Ensuring Accessibility in Digital Events and Event Marketing

In the age of digital transformation, hosting events online and promoting them through various digital channels has become the norm. However, ensuring that these events and their marketing materials are accessible to all, including individuals with disabilities, is crucial.

Accessibility is not just about compliance with laws like the Americans with Disabilities Act (ADA); it's about inclusivity and providing equal opportunities for all participants. This blog will explore key considerations and best practices for making digital events and event marketing accessible.accessible-linksAccessibility in the digital context means designing and developing digital content that can be used by everyone, including people with disabilities. Disabilities can include visual, auditory, physical, speech, cognitive, and neurological impairments. By making digital events and marketing accessible, you ensure that all individuals can engage with and benefit from your content.


Accessibility for Digital Event Platforms

When choosing a platform for your digital event, consider the following accessibility features:

  • Screen Reader Compatibility: Ensure the platform is compatible with screen readers, which are essential for visually impaired users. Screen readers convert text to speech, allowing users to navigate and understand content. Platforms like Zoom and Microsoft Teams have good compatibility with screen readers.

  • Keyboard Navigation: Users with motor disabilities often rely on keyboard navigation. Ensure your platform supports full keyboard functionality, allowing users to navigate through content and participate in events without a mouse.

  • Captioning and Transcripts: Provide live captioning during events for deaf or hard-of-hearing attendees. Many platforms offer built-in captioning services, or you can use third-party services like Otter.ai. Additionally, provide transcripts of the event recordings.

  • Sign Language Interpretation: Offer sign language interpretation during live events. This can be done by having an interpreter present on-screen or using virtual interpretation services.

  • Adjustable Text Size and Contrast: Ensure that users can adjust text size and contrast settings to accommodate their visual needs. High contrast and larger text can help attendees with low vision.


Accessible Event Pages

Your event pages are the first point of contact for many potential attendees. Ensuring these pages are accessible is crucial for inclusive engagement.

  • Semantic HTML: Use semantic HTML tags (like <header>, <nav>, <main>, and <footer>) to structure your content. This helps screen readers understand the layout and navigate through the content effectively.

  • Alt Text for Images: Include descriptive alt text for all images. Alt text helps visually impaired users understand the content of the images through screen readers.

  • Descriptive Links: Use descriptive text for hyperlinks instead of generic "click here" phrases. Descriptive links provide context and improve navigation for screen reader users.

  • Accessible Forms: Ensure that all forms on your event page are accessible. Use labels for form fields, and provide clear instructions. Make sure the forms are navigable via keyboard.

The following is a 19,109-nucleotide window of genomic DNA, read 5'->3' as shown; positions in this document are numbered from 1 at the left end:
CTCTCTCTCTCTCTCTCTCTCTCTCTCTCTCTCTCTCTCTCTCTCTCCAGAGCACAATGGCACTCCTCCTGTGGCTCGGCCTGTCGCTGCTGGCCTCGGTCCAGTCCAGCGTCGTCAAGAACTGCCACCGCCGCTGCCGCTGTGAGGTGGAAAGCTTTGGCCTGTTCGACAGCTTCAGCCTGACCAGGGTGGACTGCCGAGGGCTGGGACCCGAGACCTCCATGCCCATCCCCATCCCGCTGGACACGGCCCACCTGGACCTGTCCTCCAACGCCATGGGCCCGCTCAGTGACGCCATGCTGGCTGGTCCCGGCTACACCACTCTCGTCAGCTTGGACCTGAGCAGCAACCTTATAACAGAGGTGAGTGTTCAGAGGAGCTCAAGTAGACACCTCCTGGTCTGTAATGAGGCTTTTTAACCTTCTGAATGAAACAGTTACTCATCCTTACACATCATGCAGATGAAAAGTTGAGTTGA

• Video and Audio Content: Provide transcripts and captions for any video or audio content on your event page. This ensures that all users can access the information regardless of their hearing ability.


Accessible Marketing Materials

When creating marketing materials for your event, consider the following:

Email Newsletters:

  • Readable Font Sizes: Use readable font sizes (at least 12-14 points) and high-contrast colors.
  • Alt Text for Images: Include descriptive alt text for images.
  • Plain Text Version: Provide a plain text version of your email for better accessibility with screen readers.


Social Media:

  • Alt Text for Social Media Posts: Platforms like Twitter, Facebook, and Instagram allow you to add alt text to images.
  • Video Captions: Include captions in all video content posted on social media.
  • Hashtags: Use camel case for hashtags (e.g., #AccessibilityMatters) to make them easier to read.


PDFs and Documents:

  • Accessible PDFs: Ensure PDFs are accessible by tagging elements correctly, providing alt text for images, and using readable fonts.
  • Word Documents: Use headings, lists, and tables properly in Word documents to ensure compatibility with screen readers.


Testing and Feedback

User Testing: Conduct user testing with individuals who have disabilities to identify any accessibility issues. Their feedback can provide invaluable insights into how to improve your event and marketing materials.

Accessibility Tools: Use accessibility tools and checkers like WAVE, Axe, and Google's Lighthouse to test your web pages and documents for accessibility compliance.

Continuous Improvement: Accessibility is an ongoing process. Continuously gather feedback from users and make improvements to ensure that your digital events and marketing remain inclusive and accessible.



Making digital events and their marketing accessible is not only a legal and ethical responsibility but also a way to ensure that all individuals can participate and engage fully. By implementing these best practices, you can create inclusive experiences that cater to a diverse audience. Remember, accessibility benefits everyone, and investing in it enhances the overall quality and reach of your events.

Previous Post

Celebrating Diversity: 20 Inclusive Community Pride Event Ideas

Next Post

18 Engaging Ideas for Your Fourth of July Community Event